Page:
Social media monitoring is a distant early warning system for brands

United Airlines clearly had no idea how badly it was botching its public relations campaign. Systems like Keyhole could have flagged the problem sooner

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United Airlines planes

United Airlines planes on the runway. (David J. Phillip/AP)

The other day, I wrote about how it would be nice if there were some sort of anger meter attached to online articles and social media posts. With new outrages happening virtually on a daily basis, it’s hard to keep track and know which to legitimately care about and which are the proverbial mountains out of molehills.

Companies might also benefit, since such a meter could warn them of impending disaster for their business, as was the case last week with United Airlines and its forced removal of a passenger. The violent incident, captured on video, inspired a boycott that knocked 4 per cent off the airline’s stock last week.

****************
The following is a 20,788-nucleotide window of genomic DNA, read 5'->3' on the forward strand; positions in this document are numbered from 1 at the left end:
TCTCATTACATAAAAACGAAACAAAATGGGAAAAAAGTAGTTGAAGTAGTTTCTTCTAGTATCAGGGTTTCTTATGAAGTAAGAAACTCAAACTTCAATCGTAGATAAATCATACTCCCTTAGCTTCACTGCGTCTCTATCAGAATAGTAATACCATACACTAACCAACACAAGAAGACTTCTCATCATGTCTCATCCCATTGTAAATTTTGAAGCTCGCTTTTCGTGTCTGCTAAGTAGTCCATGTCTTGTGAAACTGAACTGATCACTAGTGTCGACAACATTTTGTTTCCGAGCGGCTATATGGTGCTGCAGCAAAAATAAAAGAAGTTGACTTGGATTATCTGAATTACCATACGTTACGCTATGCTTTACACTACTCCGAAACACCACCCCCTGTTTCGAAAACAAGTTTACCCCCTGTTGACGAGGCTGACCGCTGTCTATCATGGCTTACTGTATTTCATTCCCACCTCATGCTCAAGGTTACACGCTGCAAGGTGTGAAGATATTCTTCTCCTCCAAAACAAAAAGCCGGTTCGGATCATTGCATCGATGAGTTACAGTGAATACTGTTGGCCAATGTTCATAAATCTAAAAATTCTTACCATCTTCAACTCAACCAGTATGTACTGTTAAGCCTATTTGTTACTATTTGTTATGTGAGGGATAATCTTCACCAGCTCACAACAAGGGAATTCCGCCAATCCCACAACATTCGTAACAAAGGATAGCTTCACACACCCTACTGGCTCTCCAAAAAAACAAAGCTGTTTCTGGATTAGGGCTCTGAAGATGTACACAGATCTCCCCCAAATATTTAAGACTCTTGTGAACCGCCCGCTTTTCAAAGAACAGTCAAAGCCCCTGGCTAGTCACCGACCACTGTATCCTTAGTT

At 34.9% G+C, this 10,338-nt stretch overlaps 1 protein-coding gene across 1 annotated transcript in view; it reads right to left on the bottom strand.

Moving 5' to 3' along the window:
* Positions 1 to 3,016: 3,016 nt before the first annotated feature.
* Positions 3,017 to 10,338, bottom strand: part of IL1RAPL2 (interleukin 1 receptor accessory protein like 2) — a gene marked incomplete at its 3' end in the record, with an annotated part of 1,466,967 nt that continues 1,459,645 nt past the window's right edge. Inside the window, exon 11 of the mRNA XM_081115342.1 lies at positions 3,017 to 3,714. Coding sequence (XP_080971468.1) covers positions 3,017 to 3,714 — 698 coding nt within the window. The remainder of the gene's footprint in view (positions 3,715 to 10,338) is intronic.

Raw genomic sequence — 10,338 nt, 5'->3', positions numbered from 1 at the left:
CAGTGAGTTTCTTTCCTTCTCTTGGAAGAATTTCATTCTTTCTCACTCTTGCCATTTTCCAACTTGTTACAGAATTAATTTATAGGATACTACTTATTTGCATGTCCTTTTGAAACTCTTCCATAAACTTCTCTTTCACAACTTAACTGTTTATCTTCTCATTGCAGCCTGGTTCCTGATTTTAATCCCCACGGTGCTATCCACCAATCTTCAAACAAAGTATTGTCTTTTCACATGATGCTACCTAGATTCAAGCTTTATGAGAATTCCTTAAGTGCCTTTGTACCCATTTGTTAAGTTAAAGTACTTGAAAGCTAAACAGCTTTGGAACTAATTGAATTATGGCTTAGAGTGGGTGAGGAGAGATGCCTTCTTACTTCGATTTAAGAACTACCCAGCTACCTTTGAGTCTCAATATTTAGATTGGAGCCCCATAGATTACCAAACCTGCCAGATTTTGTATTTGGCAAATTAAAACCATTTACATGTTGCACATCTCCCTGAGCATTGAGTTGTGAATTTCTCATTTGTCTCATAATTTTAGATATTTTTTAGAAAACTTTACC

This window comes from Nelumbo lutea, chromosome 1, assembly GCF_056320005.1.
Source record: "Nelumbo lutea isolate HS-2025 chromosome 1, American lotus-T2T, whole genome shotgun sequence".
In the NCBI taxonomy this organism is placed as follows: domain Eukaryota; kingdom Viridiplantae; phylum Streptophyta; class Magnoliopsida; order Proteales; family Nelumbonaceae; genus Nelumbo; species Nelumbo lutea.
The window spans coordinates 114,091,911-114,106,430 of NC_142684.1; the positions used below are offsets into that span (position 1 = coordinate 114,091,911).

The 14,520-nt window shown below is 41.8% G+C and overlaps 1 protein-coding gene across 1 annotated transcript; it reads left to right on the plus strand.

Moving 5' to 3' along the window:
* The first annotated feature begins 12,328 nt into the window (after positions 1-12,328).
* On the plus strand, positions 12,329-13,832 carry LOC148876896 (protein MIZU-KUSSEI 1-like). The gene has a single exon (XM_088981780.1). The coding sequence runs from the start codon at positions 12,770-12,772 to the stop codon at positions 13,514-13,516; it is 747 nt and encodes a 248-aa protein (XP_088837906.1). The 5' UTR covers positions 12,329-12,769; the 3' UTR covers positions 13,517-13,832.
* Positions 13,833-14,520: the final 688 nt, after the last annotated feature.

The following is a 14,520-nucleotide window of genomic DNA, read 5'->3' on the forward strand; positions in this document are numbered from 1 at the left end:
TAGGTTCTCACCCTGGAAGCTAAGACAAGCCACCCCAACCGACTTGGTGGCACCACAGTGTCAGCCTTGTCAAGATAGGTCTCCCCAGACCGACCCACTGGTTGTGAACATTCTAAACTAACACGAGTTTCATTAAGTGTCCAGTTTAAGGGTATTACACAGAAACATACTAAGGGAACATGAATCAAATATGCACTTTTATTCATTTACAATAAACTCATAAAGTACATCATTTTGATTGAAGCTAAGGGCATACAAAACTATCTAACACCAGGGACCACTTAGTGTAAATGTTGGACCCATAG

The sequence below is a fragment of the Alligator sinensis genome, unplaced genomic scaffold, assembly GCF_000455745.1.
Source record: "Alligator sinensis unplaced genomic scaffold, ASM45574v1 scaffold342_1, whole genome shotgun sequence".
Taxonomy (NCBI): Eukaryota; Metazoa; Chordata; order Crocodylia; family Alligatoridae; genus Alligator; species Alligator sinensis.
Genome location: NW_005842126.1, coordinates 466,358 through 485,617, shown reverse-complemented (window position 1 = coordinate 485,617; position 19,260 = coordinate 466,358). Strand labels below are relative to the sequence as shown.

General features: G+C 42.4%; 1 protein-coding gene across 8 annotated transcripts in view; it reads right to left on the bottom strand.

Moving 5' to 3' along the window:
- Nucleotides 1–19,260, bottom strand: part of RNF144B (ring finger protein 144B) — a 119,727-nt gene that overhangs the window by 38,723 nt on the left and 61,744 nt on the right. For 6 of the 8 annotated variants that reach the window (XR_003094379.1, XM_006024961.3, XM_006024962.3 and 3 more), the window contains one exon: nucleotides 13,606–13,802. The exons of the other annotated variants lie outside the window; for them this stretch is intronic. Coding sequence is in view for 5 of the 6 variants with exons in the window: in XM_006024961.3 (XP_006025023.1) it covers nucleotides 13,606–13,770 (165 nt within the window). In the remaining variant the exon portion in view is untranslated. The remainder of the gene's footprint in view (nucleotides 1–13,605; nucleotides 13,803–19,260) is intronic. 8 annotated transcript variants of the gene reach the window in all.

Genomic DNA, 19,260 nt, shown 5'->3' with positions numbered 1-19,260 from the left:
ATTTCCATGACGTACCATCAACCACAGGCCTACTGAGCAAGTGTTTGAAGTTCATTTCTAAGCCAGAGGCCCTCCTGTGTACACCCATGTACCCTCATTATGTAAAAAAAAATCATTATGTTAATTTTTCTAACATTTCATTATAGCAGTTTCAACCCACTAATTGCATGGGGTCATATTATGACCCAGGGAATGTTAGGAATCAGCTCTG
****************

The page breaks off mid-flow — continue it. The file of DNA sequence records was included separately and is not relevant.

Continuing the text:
The funny thing is, most businesses do in fact have access to outrage meters of a sort in the form of social media monitors. Numerous companies watch and gauge social media reactions to events and smart businesses employ them to avoid United-style public relations disasters.

Keyhole is one of those monitoring services. The Toronto-based startup was able to see the United fiasco unfold in real time. Anyone following its metrics would likely have acted swiftly to contain the damage.

The sheer number of tweets on Twitter coupled with the common phrases showing up in those comments made it clear that United would have a real problem on its hands:

Keyhole chart showing Twitter mentions over time for “United” Word cloud showing Twitter sentiment related to “United”

United chief executive Oscar Munoz initially reacted to the incident combatively, referring to the manhandled passenger as “disruptive” and “belligerent.” It took him days to adopt a more contrite and apologetic stance, a mistake that surely helped fuel the stock meltdown.

With online outrage so common, the services provided by companies such as Keyhole – housed in Toronto’s rapidly growing OneEleven startup accelerator – are likely to become increasingly more valuable.


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